The Japanese Tea Garden in San Francisco is home to one of the oldest and most elaborate tea gardens in the nation.
Japanese Tea Garden, in San Francisco Tradition
While this Japanese Tea Garden in the Bay Area is filled with obvious Asian design and influence, it is also rich in San Francisco tradition. It has occupied the space it resides since the late 1800s. Located in Golden Gate Park, the tea garden is arguably one of the most popular features of the park itself, drawing in tourists from different walks of life, from all over the world.
The Japanese Tea Garden was first constructed as part of a World's Fair exhibit. It debuted at the California Midwinter International Exposition of 1894. It is officially the oldest Japanese public garden in the United States. It was built and maintained by a Japanese immigrant named Makoto Hagiwara for its first 30 years of operation.
The tea garden is five acres, and contains ponds, complex pathways, flourishing plant life native to Asia and, of course, a teahouse. If you choose to visit, you will also observe many different bridges and sculptures throughout your walk, some rooted in Japanese tradition, with others there to comfort, soothe and inspire.
For over two decades, guides have been providing free tours to those who belong to the San Francisco Parks trust, further enhancing the experience of visiting a garden that is deep in both history and beauty.
The Japanese Tea Garden in San Francisco is also credited as having introduced the fortune cookie to the United States. Those who visited the garden during the early years were given fortune cookies made by a local bakery, which spurred them on into the popular after dinner treat found in virtually any Chinese restaurant in the Bay Area, and undoubtedly the nation.
Life at the Garden
As you walk through the Tea Garden, you will notice many varieties of plant life. In the spring, enjoy the cherry blossoms blooming in pink abundance on the cherry trees past the Garden's west gate. A Monterey pine greets you at the main gate of the garden, and it has been growing in the same spot since the early 1900s, making it one of the oldest veterans of the garden.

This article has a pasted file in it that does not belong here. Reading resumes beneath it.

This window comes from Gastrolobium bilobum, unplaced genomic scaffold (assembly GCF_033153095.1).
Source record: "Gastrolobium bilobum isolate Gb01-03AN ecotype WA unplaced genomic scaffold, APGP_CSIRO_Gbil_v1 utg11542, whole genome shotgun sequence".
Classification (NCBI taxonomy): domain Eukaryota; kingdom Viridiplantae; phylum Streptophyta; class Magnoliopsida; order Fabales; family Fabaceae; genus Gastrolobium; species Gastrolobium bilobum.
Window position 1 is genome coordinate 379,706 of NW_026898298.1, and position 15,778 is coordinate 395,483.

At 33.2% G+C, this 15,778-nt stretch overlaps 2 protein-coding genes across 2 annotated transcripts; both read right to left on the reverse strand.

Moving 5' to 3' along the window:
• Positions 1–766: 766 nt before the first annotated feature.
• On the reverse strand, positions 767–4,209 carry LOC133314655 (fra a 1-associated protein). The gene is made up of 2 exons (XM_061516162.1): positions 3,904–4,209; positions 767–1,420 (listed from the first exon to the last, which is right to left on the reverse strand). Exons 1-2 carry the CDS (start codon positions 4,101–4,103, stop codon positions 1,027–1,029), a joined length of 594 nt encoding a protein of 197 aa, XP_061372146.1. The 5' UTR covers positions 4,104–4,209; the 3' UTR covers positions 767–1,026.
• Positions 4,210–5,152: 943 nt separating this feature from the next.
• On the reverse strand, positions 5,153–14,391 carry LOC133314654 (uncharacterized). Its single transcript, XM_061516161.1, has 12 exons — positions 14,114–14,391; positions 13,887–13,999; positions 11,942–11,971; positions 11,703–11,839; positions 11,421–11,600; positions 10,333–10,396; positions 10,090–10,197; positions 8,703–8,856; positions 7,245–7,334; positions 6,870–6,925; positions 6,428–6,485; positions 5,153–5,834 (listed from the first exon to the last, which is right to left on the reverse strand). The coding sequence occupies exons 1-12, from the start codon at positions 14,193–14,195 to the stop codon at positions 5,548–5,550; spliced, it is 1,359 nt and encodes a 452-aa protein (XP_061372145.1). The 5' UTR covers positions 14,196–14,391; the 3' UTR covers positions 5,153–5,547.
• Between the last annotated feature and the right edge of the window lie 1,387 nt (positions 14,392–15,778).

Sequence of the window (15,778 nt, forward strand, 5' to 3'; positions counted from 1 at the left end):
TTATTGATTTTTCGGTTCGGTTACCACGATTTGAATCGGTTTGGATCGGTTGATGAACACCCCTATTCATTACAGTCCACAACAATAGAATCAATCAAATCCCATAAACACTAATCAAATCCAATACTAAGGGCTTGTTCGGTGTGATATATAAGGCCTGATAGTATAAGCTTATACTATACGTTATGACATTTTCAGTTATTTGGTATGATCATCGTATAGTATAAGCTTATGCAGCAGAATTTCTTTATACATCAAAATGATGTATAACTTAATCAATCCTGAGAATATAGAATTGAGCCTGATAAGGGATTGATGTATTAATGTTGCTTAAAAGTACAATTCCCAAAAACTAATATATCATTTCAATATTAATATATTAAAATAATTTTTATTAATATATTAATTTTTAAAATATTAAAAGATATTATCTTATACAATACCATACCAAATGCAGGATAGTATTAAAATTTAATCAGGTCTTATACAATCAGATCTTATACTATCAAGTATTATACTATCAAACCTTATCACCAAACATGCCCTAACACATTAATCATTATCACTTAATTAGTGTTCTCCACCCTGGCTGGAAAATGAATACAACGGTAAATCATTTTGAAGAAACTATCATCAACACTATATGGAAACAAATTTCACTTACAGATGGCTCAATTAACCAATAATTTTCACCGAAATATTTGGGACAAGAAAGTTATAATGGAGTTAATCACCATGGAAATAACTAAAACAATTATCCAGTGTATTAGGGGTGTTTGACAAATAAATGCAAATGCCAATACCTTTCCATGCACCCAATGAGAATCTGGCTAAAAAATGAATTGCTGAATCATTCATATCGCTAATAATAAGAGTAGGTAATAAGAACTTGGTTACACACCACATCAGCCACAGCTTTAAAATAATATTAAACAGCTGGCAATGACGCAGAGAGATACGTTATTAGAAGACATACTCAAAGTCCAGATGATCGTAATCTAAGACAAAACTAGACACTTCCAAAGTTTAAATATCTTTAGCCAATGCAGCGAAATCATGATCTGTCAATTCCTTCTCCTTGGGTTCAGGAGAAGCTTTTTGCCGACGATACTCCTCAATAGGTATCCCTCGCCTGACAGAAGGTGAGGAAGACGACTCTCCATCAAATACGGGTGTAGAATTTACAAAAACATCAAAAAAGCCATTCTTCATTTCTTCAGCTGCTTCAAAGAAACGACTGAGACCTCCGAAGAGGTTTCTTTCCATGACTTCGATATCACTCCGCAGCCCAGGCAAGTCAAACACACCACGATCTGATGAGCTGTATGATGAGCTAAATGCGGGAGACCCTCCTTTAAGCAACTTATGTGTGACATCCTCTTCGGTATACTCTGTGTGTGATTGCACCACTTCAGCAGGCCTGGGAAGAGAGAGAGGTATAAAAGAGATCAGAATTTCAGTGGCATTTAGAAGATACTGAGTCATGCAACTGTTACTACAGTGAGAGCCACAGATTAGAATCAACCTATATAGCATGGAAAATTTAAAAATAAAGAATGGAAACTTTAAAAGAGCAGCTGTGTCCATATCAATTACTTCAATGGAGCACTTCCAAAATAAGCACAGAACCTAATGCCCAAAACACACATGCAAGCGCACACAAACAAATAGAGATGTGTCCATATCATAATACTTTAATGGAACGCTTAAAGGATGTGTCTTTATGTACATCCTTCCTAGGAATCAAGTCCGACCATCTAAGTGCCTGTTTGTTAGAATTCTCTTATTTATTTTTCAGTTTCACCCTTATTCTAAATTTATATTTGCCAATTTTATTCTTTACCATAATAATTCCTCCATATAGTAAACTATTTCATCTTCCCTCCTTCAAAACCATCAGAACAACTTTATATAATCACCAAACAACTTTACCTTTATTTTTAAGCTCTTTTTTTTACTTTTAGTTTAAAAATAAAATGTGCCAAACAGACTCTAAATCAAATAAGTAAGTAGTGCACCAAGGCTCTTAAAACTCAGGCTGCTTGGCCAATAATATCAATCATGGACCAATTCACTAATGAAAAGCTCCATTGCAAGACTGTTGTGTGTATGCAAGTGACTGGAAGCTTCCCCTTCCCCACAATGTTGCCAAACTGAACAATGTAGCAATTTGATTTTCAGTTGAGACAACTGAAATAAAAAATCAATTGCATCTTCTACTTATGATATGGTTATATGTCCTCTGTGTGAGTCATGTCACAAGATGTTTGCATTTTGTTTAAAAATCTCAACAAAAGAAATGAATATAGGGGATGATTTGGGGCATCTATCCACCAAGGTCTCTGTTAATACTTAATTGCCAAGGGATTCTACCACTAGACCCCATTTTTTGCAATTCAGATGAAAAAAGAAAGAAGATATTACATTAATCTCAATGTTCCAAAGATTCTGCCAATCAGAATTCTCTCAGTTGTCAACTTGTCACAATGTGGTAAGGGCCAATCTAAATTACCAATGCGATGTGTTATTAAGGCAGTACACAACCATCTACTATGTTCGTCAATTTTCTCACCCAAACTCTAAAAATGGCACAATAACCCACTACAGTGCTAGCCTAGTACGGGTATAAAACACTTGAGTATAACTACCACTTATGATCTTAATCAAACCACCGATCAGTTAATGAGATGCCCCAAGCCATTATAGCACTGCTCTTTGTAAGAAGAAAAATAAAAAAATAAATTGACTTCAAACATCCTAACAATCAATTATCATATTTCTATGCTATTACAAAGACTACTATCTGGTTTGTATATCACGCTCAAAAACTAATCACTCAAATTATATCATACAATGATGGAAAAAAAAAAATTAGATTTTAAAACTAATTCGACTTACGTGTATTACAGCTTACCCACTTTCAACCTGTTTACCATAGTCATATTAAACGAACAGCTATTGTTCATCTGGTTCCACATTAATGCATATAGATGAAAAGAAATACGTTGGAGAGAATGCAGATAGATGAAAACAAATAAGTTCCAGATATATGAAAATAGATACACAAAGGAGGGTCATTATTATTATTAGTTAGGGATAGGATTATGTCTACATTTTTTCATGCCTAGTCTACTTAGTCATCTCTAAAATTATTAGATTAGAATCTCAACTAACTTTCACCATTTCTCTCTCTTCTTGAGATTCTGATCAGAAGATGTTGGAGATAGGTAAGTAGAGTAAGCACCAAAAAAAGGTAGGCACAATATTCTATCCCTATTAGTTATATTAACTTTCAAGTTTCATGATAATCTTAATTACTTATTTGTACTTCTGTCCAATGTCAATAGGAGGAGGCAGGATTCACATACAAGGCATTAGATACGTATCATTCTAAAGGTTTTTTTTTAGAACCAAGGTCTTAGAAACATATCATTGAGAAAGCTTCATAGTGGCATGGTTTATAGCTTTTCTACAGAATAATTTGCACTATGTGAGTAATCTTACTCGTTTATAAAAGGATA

Some of the plant life at the tea garden has been added to commemorate other locations, people or events, such as the Mount Fuji hedge located near a beautiful pond. It was made in 1979 in honor of Makoto Hagiwara, who lived near Japan's real life Mount Fuji. Located near "Mount Fuji" is another example of hedge art, this time in the form of a dragon, a very popular symbol in Asian culture.
The Drum Bridge, which was designed by master shrine builder Shinshichi Nakatani, has been a part of the garden since the beginning. Standing tall with its dramatic curvature since 1894, visitors admire the Drum Bridge, especially young tourists traveling with their parents.
Near the gift shop, you will find a boat-shaped basin known as a "tsukubai", which is an artistic interpretation of the stone basins used by visitors to wash their hands before going into the Tea Room. Parts of the boat are imported from Tokyo.
Visiting the Tea Garden
Now officially one of the most visited areas of San Francisco, you can find out more information about the garden by visiting the San Francisco Parks website. If you are planning on being in the Bay Area, you can come experience the garden's history and beauty for yourself. The Japanese Tea Garden is open daily, with the opening and closing hours varying depending on the season. There is an admission charge, with tea service charged separately in the tea house.